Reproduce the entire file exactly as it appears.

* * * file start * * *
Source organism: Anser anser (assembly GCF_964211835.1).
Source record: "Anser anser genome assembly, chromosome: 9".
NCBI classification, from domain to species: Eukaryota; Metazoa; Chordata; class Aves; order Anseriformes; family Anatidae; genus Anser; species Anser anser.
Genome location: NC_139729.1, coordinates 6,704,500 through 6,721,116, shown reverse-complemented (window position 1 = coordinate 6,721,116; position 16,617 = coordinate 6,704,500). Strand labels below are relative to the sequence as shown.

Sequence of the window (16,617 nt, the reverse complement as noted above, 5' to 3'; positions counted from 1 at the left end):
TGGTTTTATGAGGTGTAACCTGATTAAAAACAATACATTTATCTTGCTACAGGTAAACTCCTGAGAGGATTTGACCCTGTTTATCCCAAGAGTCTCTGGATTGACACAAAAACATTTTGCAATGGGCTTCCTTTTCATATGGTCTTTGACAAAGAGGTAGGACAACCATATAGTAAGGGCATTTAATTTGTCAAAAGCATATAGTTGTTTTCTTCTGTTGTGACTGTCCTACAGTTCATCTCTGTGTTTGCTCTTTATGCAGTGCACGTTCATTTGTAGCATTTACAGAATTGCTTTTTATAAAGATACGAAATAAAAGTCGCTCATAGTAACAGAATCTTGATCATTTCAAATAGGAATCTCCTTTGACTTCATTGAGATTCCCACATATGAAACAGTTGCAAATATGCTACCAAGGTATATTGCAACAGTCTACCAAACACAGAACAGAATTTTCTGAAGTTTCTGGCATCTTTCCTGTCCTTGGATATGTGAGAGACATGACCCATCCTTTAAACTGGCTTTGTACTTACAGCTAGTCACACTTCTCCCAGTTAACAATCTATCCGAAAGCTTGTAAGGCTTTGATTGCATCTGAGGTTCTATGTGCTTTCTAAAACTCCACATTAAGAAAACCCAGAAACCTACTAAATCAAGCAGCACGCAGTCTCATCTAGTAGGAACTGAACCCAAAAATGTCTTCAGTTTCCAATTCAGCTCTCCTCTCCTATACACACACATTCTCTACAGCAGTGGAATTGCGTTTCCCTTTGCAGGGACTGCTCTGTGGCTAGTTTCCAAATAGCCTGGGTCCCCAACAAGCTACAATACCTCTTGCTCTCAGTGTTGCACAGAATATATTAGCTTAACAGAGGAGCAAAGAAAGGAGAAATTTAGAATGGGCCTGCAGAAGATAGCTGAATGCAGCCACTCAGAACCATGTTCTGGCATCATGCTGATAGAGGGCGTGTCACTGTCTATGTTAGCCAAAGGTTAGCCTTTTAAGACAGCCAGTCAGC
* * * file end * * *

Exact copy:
Source organism: Anser anser (assembly GCF_964211835.1).
Source record: "Anser anser genome assembly, chromosome: 9".
NCBI classification, from domain to species: Eukaryota; Metazoa; Chordata; class Aves; order Anseriformes; family Anatidae; genus Anser; species Anser anser.
Genome location: NC_139729.1, coordinates 6,704,500 through 6,721,116, shown reverse-complemented (window position 1 = coordinate 6,721,116; position 16,617 = coordinate 6,704,500). Strand labels below are relative to the sequence as shown.

Sequence of the window (16,617 nt, the reverse complement as noted above, 5' to 3'; positions counted from 1 at the left end):
TGGTTTTATGAGGTGTAACCTGATTAAAAACAATACATTTATCTTGCTACAGGTAAACTCCTGAGAGGATTTGACCCTGTTTATCCCAAGAGTCTCTGGATTGACACAAAAACATTTTGCAATGGGCTTCCTTTTCATATGGTCTTTGACAAAGAGGTAGGACAACCATATAGTAAGGGCATTTAATTTGTCAAAAGCATATAGTTGTTTTCTTCTGTTGTGACTGTCCTACAGTTCATCTCTGTGTTTGCTCTTTATGCAGTGCACGTTCATTTGTAGCATTTACAGAATTGCTTTTTATAAAGATACGAAATAAAAGTCGCTCATAGTAACAGAATCTTGATCATTTCAAATAGGAATCTCCTTTGACTTCATTGAGATTCCCACATATGAAACAGTTGCAAATATGCTACCAAGGTATATTGCAACAGTCTACCAAACACAGAACAGAATTTTCTGAAGTTTCTGGCATCTTTCCTGTCCTTGGATATGTGAGAGACATGACCCATCCTTTAAACTGGCTTTGTACTTACAGCTAGTCACACTTCTCCCAGTTAACAATCTATCCGAAAGCTTGTAAGGCTTTGATTGCATCTGAGGTTCTATGTGCTTTCTAAAACTCCACATTAAGAAAACCCAGAAACCTACTAAATCAAGCAGCACGCAGTCTCATCTAGTAGGAACTGAACCCAAAAATGTCTTCAGTTTCCAATTCAGCTCTCCTCTCCTATACACACACATTCTCTACAGCAGTGGAATTGCGTTTCCCTTTGCAGGGACTGCTCTGTGGCTAGTTTCCAAATAGCCTGGGTCCCCAACAAGCTACAATACCTCTTGCTCTCAGTGTTGCACAGAATATATTAGCTTAACAGAGGAGCAAAGAAAGGAGAAATTTAGAATGGGCCTGCAGAAGATAGCTGAATGCAGCCACTCAGAACCATGTTCTGGCATCATGCTGATAGAGGGCGTGTCACTGTCTATGTTAGCCAAAGGTTAGCCTTTTAAGACAGCCAGTCAGC